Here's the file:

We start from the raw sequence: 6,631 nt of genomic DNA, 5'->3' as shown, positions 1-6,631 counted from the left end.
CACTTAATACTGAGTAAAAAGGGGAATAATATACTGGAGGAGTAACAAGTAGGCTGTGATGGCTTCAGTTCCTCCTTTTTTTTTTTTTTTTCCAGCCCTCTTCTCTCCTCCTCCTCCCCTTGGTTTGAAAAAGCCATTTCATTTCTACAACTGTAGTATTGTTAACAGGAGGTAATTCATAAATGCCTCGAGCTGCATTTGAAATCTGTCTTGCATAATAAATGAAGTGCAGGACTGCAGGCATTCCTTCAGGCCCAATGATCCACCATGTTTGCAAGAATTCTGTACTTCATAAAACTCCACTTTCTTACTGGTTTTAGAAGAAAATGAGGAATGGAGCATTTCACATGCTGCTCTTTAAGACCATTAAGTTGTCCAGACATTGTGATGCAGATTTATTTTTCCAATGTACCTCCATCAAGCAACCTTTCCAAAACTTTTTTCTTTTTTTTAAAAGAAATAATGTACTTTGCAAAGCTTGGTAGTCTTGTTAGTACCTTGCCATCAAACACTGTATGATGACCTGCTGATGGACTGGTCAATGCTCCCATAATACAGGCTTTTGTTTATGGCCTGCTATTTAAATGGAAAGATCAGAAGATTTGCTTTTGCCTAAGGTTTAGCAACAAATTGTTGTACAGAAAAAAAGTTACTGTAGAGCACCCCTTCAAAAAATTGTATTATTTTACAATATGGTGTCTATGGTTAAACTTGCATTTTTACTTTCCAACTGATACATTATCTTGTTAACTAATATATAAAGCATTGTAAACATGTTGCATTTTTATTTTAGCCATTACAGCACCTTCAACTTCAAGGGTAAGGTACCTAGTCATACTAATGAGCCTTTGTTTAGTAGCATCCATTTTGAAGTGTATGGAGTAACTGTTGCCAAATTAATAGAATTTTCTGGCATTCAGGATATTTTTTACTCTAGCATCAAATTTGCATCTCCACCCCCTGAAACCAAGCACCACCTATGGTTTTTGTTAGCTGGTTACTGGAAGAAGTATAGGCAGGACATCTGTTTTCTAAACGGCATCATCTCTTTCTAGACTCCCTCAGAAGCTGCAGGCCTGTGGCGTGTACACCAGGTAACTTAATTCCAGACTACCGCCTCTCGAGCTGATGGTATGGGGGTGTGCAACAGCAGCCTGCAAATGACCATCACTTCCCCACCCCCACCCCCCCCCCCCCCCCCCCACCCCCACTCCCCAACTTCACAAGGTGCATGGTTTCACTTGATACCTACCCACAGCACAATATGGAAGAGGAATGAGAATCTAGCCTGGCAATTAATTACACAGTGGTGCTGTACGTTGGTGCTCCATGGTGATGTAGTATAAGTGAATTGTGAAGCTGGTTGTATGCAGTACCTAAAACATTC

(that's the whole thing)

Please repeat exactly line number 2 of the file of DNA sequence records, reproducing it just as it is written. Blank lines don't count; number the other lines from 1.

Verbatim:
CACTTAATACTGAGTAAAAAGGGGAATAATATACTGGAGGAGTAACAAGTAGGCTGTGATGGCTTCAGTTCCTCCTTTTTTTTTTTTTTTTCCAGCCCTCTTCTCTCCTCCTCCTCCCCTTGGTTTGAAAAAGCCATTTCATTTCTACAACTGTAGTATTGTTAACAGGAGGTAATTCATAAATGCCTCGAGCTGCATTTGAAATCTGTCTTGCATAATAAATGAAGTGCAGGACTGCAGGCATTCCTTCAGGCCCAATGATCCACCATGTTTGCAAGAATTCTGTACTTCATAAAACTCCACTTTCTTACTGGTTTTAGAAGAAAATGAGGAATGGAGCATTTCACATGCTGCTCTTTAAGACCATTAAGTTGTCCAGACATTGTGATGCAGATTTATTTTTCCAATGTACCTCCATCAAGCAACCTTTCCAAAACTTTTTTCTTTTTTTTAAAAGAAATAATGTACTTTGCAAAGCTTGGTAGTCTTGTTAGTACCTTGCCATCAAACACTGTATGATGACCTGCTGATGGACTGGTCAATGCTCCCATAATACAGGCTTTTGTTTATGGCCTGCTATTTAAATGGAAAGATCAGAAGATTTGCTTTTGCCTAAGGTTTAGCAACAAATTGTTGTACAGAAAAAAAGTTACTGTAGAGCACCCCTTCAAAAAATTGTATTATTTTACAATATGGTGTCTATGGTTAAACTTGCATTTTTACTTTCCAACTGATACATTATCTTGTTAACTAATATATAAAGCATTGTAAACATGTTGCATTTTTATTTTAGCCATTACAGCACCTTCAACTTCAAGGGTAAGGTACCTAGTCATACTAATGAGCCTTTGTTTAGTAGCATCCATTTTGAAGTGTATGGAGTAACTGTTGCCAAATTAATAGAATTTTCTGGCATTCAGGATATTTTTTACTCTAGCATCAAATTTGCATCTCCACCCCCTGAAACCAAGCACCACCTATGGTTTTTGTTAGCTGGTTACTGGAAGAAGTATAGGCAGGACATCTGTTTTCTAAACGGCATCATCTCTTTCTAGACTCCCTCAGAAGCTGCAGGCCTGTGGCGTGTACACCAGGTAACTTAATTCCAGACTACCGCCTCTCGAGCTGATGGTATGGGGGTGTGCAACAGCAGCCTGCAAATGACCATCACTTCCCCACCCCCACCCCCCCCCCCCCCCCCCCACCCCCACTCCCCAACTTCACAAGGTGCATGGTTTCACTTGATACCTACCCACAGCACAATATGGAAGAGGAATGAGAATCTAGCCTGGCAATTAATTACACAGTGGTGCTGTACGTTGGTGCTCCATGGTGATGTAGTATAAGTGAATTGTGAAGCTGGTTGTATGCAGTACCTAAAACATTC